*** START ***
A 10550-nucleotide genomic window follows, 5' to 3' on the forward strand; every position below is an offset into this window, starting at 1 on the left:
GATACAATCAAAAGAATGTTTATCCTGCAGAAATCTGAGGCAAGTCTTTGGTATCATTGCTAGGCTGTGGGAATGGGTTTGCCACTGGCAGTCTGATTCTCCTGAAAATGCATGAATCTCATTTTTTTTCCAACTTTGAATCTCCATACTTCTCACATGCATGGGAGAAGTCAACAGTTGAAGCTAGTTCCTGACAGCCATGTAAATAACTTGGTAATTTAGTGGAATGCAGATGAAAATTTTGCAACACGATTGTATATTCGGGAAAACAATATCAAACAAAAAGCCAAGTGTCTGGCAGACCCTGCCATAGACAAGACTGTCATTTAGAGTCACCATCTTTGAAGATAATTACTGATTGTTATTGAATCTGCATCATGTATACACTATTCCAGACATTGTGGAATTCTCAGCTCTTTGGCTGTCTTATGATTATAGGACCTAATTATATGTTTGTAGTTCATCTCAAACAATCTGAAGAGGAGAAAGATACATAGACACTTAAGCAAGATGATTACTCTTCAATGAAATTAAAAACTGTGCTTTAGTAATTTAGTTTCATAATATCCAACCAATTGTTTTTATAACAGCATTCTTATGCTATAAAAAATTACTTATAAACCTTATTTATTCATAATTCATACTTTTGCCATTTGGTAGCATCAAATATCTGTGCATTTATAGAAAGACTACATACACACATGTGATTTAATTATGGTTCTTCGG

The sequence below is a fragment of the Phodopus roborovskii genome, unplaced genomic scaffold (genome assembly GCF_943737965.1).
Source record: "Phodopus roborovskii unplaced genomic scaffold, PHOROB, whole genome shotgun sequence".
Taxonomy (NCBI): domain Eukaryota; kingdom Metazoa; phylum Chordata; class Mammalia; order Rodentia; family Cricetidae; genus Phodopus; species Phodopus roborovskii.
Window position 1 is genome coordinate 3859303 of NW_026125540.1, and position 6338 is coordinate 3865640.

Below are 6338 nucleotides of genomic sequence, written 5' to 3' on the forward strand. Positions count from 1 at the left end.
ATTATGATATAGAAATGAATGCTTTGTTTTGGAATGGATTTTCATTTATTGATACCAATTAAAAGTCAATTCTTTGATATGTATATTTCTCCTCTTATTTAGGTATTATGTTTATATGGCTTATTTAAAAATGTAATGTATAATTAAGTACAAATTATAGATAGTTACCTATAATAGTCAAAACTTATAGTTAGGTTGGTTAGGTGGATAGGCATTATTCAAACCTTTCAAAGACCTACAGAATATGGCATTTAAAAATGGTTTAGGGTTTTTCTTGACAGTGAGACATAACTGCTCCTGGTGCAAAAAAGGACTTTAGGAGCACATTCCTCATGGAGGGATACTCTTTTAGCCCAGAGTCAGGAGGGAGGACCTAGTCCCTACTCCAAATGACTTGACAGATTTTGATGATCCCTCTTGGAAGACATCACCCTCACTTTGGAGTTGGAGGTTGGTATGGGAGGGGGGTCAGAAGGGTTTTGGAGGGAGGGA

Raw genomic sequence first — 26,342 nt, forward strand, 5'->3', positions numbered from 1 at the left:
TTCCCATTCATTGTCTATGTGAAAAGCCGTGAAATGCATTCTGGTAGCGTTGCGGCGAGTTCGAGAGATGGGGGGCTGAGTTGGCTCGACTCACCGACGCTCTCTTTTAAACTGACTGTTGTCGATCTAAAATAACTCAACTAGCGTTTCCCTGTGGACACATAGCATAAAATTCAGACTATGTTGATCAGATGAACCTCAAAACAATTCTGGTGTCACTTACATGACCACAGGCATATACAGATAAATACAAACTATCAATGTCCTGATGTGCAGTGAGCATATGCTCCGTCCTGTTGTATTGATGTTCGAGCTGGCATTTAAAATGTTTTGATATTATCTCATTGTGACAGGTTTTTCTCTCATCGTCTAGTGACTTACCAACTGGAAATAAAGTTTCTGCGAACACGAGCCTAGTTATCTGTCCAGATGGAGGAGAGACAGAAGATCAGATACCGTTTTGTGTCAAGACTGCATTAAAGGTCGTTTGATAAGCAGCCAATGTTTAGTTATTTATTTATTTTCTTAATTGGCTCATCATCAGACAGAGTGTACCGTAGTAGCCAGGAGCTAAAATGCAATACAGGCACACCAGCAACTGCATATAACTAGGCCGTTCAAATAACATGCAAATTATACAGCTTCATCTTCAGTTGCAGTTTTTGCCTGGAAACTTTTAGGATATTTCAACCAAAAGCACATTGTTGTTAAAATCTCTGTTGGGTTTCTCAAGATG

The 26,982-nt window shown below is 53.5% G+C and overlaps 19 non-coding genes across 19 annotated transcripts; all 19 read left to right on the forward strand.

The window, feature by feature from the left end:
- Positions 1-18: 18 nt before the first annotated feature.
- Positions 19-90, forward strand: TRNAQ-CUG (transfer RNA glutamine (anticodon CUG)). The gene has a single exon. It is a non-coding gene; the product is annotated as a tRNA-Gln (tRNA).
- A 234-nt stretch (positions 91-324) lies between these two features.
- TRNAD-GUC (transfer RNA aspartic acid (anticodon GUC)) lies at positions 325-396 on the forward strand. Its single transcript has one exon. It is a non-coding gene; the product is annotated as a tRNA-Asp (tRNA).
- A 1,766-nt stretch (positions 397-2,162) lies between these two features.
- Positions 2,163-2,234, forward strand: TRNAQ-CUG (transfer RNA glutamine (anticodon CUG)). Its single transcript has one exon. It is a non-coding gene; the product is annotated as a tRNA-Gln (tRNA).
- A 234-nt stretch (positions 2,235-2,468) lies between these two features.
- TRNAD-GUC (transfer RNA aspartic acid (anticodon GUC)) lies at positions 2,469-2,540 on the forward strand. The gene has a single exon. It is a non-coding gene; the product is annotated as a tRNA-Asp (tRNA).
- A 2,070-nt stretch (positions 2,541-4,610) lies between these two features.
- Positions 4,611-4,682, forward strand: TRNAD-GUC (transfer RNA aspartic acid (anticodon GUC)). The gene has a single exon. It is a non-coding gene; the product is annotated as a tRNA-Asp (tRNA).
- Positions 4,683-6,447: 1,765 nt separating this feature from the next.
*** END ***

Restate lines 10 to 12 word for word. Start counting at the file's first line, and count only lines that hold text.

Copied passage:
TTCCCATTCATTGTCTATGTGAAAAGCCGTGAAATGCATTCTGGTAGCGTTGCGGCGAGTTCGAGAGATGGGGGGCTGAGTTGGCTCGACTCACCGACGCTCTCTTTTAAACTGACTGTTGTCGATCTAAAATAACTCAACTAGCGTTTCCCTGTGGACACATAGCATAAAATTCAGACTATGTTGATCAGATGAACCTCAAAACAATTCTGGTGTCACTTACATGACCACAGGCATATACAGATAAATACAAACTATCAATGTCCTGATGTGCAGTGAGCATATGCTCCGTCCTGTTGTATTGATGTTCGAGCTGGCATTTAAAATGTTTTGATATTATCTCATTGTGACAGGTTTTTCTCTCATCGTCTAGTGACTTACCAACTGGAAATAAAGTTTCTGCGAACACGAGCCTAGTTATCTGTCCAGATGGAGGAGAGACAGAAGATCAGATACCGTTTTGTGTCAAGACTGCATTAAAGGTCGTTTGATAAGCAGCCAATGTTTAGTTATTTATTTATTTTCTTAATTGGCTCATCATCAGACAGAGTGTACCGTAGTAGCCAGGAGCTAAAATGCAATACAGGCACACCAGCAACTGCATATAACTAGGCCGTTCAAATAACATGCAAATTATACAGCTTCATCTTCAGTTGCAGTTTTTGCCTGGAAACTTTTAGGATATTTCAACCAAAAGCACATTGTTGTTAAAATCTCTGTTGGGTTTCTCAAGATG

The 26,982-nt window shown below is 53.5% G+C and overlaps 19 non-coding genes across 19 annotated transcripts; all 19 read left to right on the forward strand.

The window, feature by feature from the left end: